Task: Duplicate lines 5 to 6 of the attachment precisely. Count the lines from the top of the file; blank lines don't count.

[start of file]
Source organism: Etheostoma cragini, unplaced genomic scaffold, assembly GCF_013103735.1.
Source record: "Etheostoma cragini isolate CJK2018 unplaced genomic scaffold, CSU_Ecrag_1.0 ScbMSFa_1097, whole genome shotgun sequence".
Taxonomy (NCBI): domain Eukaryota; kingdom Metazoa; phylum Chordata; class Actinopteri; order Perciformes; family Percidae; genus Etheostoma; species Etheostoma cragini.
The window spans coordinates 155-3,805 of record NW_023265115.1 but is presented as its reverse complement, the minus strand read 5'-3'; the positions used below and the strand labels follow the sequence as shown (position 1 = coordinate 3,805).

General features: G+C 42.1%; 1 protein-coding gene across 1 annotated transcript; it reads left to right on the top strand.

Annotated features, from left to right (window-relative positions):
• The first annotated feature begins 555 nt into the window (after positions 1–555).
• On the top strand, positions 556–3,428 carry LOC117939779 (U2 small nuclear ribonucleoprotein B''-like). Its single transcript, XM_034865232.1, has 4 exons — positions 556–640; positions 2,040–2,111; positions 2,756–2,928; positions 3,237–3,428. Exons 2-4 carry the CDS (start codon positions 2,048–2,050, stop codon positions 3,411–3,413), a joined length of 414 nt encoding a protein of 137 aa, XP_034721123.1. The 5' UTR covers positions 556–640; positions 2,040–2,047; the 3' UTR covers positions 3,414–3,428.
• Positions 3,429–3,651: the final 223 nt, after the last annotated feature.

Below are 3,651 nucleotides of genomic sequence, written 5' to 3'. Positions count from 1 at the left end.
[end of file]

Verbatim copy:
General features: G+C 42.1%; 1 protein-coding gene across 1 annotated transcript; it reads left to right on the top strand.

Annotated features, from left to right (window-relative positions):